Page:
Saturday, July 25, 2020
This is what sailing should be. A bit of wind but not too much, a nice flat surface, warm sunshine, puffy white clouds and Lake Erie virtually to ourselves. This was early yesterday morning before the Poets Day crowds headed out. Just one plane far above us .....
Monday, July 20, 2020
If I never see another tomato plant it will be too soon. Another nibbled green tomato bit the dust yesterday. I checked the nets yet again for any possible entry points. We decided to move the tomatoes to the back and put them on the garden table. Then it started to rain. And it rained cats and dogs, though fortunately not chipmunks. The wind got up and howled around the house to add to the effect. We decided to wait till after supper. After supper it stopped raining and we went out on our mission. "Uh oh" said Hubby. The tomato plants had been blown off their their perches and were lying on the ground in a heap of dirt and yes, fallen green tomatoes. Meanwhile the New Batch (here's a couple of them.)
were leaning over the parapet, splitting their sides laughing.
It is useless, useless! trying to fight nature here. The other evening something upturned every single ornamental rock on the edges of the flowerbeds and left them strewed about the grass. One good thing, the place was free of slugs for a day or so. But it was still a cheek. Oh and a tree fell down in the back missing the arch by half an inch but with the hummingbird vine and a baby maple tree as collateral damage.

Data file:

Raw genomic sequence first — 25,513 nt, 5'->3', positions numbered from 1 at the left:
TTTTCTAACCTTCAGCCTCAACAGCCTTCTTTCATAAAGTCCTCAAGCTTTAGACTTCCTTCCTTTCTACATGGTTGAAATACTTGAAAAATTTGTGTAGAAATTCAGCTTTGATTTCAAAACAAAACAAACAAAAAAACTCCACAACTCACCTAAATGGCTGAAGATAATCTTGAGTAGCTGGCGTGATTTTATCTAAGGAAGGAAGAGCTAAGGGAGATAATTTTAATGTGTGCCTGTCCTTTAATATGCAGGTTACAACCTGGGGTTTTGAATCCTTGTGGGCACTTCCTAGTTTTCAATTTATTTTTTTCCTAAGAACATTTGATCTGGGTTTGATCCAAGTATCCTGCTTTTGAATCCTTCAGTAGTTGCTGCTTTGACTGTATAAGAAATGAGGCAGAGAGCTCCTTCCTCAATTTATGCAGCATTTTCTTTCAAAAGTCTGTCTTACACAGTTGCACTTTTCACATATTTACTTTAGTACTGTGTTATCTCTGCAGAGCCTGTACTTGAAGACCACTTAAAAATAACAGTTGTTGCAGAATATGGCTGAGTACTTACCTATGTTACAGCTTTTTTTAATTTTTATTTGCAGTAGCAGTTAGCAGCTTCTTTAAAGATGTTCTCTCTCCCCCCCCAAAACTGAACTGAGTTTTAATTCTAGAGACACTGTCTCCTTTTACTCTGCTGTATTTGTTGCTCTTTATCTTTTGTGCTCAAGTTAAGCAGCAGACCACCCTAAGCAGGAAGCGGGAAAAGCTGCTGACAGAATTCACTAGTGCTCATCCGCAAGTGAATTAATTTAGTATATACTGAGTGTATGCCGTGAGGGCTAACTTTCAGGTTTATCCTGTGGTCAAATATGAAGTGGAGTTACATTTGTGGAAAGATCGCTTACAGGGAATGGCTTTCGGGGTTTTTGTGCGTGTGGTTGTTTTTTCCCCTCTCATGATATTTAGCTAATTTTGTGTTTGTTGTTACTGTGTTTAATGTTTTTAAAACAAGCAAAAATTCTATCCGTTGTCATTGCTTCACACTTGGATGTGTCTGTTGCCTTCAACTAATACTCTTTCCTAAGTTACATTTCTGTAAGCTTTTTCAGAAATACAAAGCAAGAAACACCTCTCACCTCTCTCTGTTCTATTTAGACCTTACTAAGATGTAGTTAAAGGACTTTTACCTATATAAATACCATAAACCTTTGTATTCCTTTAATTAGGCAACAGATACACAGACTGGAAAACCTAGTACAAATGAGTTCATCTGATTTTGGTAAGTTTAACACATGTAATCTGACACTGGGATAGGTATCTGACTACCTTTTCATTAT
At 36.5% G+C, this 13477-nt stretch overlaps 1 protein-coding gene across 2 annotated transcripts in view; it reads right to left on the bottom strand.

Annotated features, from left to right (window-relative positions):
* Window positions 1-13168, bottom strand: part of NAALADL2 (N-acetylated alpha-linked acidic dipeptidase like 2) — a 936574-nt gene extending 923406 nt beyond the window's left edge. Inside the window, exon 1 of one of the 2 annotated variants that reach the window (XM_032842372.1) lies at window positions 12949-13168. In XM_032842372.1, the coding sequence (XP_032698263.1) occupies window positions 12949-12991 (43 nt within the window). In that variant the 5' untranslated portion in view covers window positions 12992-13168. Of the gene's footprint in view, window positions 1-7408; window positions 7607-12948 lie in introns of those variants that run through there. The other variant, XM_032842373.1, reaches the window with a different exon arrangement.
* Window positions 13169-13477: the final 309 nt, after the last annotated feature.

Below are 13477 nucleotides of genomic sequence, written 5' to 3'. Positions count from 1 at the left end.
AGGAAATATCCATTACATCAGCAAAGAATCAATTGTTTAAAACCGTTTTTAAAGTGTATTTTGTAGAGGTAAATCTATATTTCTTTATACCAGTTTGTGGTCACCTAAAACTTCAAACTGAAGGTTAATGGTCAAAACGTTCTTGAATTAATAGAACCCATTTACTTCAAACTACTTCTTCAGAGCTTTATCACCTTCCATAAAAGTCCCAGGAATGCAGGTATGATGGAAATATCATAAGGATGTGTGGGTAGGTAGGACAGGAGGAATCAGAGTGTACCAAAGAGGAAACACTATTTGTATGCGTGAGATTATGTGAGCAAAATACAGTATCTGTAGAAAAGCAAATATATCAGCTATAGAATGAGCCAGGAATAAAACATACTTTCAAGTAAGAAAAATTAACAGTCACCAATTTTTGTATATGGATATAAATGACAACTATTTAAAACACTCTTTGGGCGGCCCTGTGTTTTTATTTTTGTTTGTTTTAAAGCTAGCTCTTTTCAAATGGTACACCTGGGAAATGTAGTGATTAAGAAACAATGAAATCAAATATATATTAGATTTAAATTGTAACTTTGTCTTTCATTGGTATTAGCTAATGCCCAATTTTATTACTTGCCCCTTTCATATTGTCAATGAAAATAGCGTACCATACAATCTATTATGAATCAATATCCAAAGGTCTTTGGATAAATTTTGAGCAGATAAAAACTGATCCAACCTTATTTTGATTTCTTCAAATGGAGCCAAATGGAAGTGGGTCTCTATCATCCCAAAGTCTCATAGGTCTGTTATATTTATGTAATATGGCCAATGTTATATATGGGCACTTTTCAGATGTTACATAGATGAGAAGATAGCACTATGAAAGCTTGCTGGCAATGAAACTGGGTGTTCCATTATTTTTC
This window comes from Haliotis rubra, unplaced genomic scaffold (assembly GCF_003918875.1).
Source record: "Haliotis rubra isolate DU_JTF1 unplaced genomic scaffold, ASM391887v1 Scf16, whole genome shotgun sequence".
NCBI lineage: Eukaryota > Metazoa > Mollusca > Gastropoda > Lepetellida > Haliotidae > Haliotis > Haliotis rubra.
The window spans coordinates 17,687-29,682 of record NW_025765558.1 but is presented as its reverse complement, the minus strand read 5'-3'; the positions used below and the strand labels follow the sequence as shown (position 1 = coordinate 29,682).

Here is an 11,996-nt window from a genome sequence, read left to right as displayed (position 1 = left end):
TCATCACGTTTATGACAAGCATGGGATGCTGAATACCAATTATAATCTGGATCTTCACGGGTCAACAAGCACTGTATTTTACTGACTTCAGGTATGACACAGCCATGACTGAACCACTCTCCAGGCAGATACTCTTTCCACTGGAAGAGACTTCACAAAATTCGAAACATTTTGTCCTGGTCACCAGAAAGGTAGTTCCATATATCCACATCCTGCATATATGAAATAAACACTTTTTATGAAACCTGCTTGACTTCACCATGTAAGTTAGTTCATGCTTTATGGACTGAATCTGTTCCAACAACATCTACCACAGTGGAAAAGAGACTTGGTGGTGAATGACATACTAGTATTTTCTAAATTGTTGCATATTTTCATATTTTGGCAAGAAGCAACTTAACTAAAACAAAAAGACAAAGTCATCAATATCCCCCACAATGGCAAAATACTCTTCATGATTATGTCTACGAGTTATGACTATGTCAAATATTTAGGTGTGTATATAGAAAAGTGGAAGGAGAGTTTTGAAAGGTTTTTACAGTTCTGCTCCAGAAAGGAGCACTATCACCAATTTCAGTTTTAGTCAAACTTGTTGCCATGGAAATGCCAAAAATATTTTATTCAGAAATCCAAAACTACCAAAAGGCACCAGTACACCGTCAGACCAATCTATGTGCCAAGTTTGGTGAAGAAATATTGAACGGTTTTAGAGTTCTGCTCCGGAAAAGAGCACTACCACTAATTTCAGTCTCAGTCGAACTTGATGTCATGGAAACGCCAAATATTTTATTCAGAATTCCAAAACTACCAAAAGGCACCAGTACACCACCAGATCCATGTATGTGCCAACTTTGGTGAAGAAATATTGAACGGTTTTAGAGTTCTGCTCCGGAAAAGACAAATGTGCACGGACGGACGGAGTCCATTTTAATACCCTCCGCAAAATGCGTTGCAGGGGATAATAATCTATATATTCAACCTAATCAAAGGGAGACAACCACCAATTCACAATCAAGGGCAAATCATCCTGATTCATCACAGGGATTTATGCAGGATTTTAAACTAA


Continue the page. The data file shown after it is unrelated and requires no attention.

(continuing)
So now, to our growing felon list: deer, woodchucks, turkeys, skunks, rabbits, chipmunks, mice, slugs, wasps, Japanese beetles, mosquitoes, we now have to add the weather. This is western New York. What did we expect?
Saturday, July 18, 2020
Well things are changing. Fast. I forgave them the network of tunnels under the flowerbeds that makes me think the foundations of our garden must now resemble Swiss cheese. I even forgave them when I spotted them sneaking the odd blueberry or two. But now I realise that I've been emphatically played for a fool.
Let me back up a bit and the purchase of a fine tomato plant covered in promising yellow flowers which I ensconced in its container on the maximum sunny spot in front of the garage. I fed, watered, tended, observed the little tomatoes growing. Then I noticed one lying on the ground. I blamed the fat woodchuck I'd seen waddling across the back lawn. When the same thing happened the next day I blamed the rabbit I'd spotted in the front. Easy, said hubby, we'll just move them indoors overnight. So we did. And next day in broad daylight there was another fallen tomato with just one bite taken out. Next came the nets. Same thing. It was then that I realised there could only be one culprit. Or one culprit and his accomplice. Easy, said hubby, we'll mount the tomatoes on an upturned dustbin with smooth slippery sides. The next day another forlorn tomato with just one bite taken out. They can jump I noted. OK, said hubby, if we sit the pot on the net and tie the net up at the top like a gift hamper... The next day, same thing. Stripes had found a tiny hole at the top of the net. How, I can't imagine. I have now got every green twist tie I can find and stitched those nets up. Goodness knows how we'll ever get the tomatoes out when we want them for ourselves. It's probably an academic question. Because there won't be any left.
Thursday, July 9, 2020
Dateline: Cattaraugus County, western New York state